Graphics:
5.0
Gameplay:
6.5
Sound:
5.7
Control:
5.9
Replay Value:
7.0
Overall Rating:
6.0
Online Gameplay:
Not Rated
Publisher:
Square Enix
Developer:
Access Games
Number Of Players:
1
Genre:
Action/RPG
Release Date:
May 20, 2014


You know, there’s really only so much dark, twisty, blood-spattered atmosphere I cant take. Some may fond it compelling on some bizarre level, but I’ve never been all that enamored with gritty settings, even if they are fantastical. Drakengard 3 is one of those games that creates a love/hate relationship among gamers simply because of its unique artistic style. Technically, it feels and looks outdated, and the story is amateur-ish, so it’s important that you gravitate toward the game’s design.

Those who enjoy this presentation will be more lenient when judging the graphics, as one might expect. After all, despite the objective nature of visual analysis – detail, clarity, sharpness, authenticity, etc. – the participant still has to enjoy the experience. Hence, you might be willing to overlook the obvious and even glaring graphical hitches and if so, great. For my part, I always say gameplay takes precedence but good games compete favorably on all levels and Drakengard 3 just falls well shy. Some of the character and enemy design is good, and a few of the effects are slick, but that’s about it.

One can apply the “outdated” label to the audio as well, because the voices are hit or miss, the soundtrack isn’t exactly memorable, and the effects are mostly generic. Again, the subjective angle will play a significant role: If you make allowances for the fact that the game falls short in terms of technical achievement, you’ll be more satisfied with the result. A few of the sound effects during combat really amp up the intensity, and I liked several of the more insistent musical selections. Anything that adds to the foreboding ferocity of the world is a plus, even if it’s not necessarily my favorite thing in the world.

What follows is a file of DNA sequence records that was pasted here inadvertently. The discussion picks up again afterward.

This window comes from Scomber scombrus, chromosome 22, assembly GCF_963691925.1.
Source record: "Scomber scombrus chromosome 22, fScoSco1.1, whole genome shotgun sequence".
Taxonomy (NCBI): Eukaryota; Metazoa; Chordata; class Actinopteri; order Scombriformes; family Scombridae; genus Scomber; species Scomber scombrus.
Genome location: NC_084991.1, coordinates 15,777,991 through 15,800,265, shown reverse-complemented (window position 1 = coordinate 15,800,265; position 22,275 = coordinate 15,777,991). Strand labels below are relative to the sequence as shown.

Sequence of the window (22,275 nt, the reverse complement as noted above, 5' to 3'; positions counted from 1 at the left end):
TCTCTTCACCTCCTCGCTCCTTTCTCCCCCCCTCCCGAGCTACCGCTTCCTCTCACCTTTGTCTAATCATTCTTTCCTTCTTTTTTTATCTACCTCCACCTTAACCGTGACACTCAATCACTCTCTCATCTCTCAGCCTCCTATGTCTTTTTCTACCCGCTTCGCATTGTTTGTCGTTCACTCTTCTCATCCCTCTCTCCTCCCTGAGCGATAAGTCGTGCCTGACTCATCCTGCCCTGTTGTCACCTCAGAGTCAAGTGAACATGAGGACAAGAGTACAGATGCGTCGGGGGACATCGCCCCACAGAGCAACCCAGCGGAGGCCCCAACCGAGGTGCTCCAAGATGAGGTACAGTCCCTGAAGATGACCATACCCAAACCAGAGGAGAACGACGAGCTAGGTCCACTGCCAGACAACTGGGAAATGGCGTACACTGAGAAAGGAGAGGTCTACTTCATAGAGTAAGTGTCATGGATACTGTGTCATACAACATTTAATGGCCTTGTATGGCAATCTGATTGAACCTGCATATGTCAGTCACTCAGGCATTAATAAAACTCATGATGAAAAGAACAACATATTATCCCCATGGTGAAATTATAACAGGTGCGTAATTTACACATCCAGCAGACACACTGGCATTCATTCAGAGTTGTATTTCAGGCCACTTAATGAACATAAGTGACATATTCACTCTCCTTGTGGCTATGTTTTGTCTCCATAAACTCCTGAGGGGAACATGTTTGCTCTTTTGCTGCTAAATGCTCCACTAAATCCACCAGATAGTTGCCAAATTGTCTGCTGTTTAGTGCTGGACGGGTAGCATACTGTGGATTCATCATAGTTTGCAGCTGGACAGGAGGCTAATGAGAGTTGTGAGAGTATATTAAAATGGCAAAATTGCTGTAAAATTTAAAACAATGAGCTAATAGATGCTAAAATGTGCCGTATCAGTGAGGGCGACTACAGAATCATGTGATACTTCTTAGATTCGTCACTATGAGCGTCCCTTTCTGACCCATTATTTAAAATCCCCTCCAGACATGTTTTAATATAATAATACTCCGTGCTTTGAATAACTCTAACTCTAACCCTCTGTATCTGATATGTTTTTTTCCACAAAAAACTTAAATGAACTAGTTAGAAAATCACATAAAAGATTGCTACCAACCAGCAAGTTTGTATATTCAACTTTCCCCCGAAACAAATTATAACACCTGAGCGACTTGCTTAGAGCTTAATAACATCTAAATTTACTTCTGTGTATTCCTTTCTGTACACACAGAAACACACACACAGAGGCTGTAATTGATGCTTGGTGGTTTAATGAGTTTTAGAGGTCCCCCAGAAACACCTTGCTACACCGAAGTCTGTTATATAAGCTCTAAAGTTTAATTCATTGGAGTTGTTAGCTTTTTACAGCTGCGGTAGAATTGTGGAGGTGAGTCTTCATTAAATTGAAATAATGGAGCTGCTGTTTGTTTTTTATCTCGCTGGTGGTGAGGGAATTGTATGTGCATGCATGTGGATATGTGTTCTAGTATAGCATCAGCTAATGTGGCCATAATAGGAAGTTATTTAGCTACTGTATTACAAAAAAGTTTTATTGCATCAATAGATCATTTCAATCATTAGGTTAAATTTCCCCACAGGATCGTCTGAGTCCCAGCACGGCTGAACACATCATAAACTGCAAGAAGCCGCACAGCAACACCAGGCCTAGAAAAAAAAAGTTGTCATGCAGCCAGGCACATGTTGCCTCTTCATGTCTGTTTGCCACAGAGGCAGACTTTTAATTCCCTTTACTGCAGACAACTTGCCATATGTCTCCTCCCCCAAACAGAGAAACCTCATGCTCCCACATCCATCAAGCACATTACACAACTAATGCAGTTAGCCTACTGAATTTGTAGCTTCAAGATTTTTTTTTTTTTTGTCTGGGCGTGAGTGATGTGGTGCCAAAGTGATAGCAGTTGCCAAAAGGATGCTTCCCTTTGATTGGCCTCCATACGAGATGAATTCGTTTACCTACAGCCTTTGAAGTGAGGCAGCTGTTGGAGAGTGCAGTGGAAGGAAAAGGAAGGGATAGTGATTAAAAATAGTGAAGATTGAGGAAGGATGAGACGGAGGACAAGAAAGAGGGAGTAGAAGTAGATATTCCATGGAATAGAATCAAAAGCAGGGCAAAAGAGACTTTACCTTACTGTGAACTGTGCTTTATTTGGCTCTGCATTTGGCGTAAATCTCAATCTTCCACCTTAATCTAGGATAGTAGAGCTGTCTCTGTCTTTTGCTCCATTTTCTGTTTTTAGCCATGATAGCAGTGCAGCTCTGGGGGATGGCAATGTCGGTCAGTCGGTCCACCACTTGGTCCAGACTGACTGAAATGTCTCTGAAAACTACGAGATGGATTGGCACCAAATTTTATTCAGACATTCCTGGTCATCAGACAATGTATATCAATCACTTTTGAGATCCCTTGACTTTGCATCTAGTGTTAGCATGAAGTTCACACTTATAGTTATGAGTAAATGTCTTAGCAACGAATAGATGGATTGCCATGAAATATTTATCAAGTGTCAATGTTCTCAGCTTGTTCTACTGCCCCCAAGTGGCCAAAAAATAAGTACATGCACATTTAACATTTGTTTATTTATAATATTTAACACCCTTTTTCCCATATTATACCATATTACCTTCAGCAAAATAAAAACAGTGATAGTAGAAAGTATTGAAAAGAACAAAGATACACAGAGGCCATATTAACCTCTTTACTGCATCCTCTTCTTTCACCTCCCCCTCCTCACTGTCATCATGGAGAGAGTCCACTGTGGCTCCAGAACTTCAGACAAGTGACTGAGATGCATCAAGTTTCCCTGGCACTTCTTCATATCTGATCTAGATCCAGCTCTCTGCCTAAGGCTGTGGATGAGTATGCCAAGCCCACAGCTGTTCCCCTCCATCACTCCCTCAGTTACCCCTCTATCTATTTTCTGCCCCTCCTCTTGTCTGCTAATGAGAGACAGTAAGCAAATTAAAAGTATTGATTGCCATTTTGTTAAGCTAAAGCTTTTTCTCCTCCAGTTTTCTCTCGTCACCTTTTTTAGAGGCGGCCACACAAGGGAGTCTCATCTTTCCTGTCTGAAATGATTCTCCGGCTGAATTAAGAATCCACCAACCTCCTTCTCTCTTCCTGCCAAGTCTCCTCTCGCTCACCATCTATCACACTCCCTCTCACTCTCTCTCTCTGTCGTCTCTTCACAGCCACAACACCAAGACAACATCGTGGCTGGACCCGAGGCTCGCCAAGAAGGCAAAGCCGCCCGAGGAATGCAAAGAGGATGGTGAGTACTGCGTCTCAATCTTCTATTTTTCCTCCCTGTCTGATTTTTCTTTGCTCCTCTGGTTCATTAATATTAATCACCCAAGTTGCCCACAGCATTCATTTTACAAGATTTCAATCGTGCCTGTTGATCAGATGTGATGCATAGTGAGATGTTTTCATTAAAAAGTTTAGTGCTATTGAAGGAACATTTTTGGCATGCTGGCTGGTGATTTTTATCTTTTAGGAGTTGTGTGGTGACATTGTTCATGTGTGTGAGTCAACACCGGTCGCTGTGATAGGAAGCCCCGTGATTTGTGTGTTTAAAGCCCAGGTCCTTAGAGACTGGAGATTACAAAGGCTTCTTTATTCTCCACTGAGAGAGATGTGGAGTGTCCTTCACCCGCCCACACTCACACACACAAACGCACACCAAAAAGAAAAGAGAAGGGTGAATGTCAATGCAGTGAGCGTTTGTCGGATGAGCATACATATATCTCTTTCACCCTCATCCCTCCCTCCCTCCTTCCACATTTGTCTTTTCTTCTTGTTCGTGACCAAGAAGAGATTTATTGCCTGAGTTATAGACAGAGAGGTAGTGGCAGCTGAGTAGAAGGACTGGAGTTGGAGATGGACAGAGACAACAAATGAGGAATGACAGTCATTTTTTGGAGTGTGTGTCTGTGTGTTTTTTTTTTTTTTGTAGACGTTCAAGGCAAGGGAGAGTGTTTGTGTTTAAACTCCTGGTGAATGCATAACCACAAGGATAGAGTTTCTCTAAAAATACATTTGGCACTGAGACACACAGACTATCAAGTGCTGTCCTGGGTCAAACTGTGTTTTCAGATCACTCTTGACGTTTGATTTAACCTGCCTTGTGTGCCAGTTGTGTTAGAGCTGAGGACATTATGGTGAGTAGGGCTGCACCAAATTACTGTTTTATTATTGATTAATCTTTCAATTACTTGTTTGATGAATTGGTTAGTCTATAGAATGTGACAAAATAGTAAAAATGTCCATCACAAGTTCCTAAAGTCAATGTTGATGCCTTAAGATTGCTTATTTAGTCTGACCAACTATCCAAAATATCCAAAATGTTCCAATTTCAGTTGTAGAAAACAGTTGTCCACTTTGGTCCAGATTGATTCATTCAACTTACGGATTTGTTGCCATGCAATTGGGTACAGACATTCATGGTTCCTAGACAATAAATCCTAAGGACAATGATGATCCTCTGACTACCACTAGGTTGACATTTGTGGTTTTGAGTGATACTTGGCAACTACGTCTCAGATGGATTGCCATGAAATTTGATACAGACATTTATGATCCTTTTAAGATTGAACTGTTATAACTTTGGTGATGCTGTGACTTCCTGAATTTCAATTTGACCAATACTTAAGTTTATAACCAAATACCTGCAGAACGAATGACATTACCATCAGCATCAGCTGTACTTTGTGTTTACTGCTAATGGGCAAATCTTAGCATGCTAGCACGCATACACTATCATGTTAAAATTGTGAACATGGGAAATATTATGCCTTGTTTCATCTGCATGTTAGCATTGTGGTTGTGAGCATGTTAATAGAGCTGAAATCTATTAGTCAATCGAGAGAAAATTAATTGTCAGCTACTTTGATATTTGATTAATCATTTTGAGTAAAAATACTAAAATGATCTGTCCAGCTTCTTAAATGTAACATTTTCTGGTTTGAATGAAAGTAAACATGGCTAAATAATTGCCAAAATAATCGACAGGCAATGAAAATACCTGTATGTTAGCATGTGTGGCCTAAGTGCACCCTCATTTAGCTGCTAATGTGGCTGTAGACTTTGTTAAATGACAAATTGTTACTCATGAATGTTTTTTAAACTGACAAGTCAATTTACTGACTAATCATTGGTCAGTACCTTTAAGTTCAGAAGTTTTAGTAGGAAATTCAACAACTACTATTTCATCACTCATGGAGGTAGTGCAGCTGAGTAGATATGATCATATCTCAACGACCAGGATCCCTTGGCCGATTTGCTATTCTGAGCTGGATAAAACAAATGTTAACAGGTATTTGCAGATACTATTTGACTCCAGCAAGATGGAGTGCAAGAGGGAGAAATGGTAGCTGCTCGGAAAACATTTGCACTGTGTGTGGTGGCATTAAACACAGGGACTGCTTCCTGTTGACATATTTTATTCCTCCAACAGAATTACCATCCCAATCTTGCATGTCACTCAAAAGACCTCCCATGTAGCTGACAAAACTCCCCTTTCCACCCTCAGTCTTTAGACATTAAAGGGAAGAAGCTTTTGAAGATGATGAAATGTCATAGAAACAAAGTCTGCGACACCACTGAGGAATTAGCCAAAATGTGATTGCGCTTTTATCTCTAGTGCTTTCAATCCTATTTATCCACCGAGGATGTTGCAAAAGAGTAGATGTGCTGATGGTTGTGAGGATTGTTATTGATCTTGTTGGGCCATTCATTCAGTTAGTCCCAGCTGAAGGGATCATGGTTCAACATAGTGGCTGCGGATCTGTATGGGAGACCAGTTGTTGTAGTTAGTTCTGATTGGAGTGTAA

The setting consists of a dark, uninviting fantasy world where “Intoners” rule the world. They keep the masses in line with their songs (a strange enough setup to begin with) but things go terribly wrong when one of the veteran Intoners decides that her five sisters need to die. Why? It’s not immediately clear. At any rate, her attack fails miserably and she loses her dragon companion, which is a definite blow. But Zero is back on the warpath a year later, seeking to avenge her previous defeat with a new dragon partner. Unfortunately, this older dragon, Mikhail, is more annoying than anything, as he’s constantly calling for peaceful resolutions to conflict.

Yeah, Zero isn’t interested in any sort of “peaceful” resolution. The game is a hack-and-slash action extravaganza with a mostly linear structure, and Zero attacks with a variety of slice-‘n-dice combos and special abilities. She has access to four different weapons (swords, spears, chakrams and combat bracers) and her defensive maneuvers include guard and dodge. The more foes she dispatches, the more a certain meter fills and when it’s full, she can tap into her incredibly powerful Intoner skills. Actually, the meter doesn’t need to be full to enter Intoner mode, but it does dictate how long Zero can stay in that mode.

This combat is relatively entertaining but it’s nothing to write home about. Some of the bigger enemies pose a definite challenge, and you find yourself utilizing plenty of strategy to take ‘em down. General control is fine but the camera is iffy at best, and often gets in the way. This is really starting to feel like more of an old-fashioned flaw, as most third-party action games these days have ironed out the glaring camera issues of yesteryear. This is an example of Japanese games simply falling behind in terms of technological advancement, and there’s more evidence of that during the aerial gameplay segments when Zero mounts Mikhail.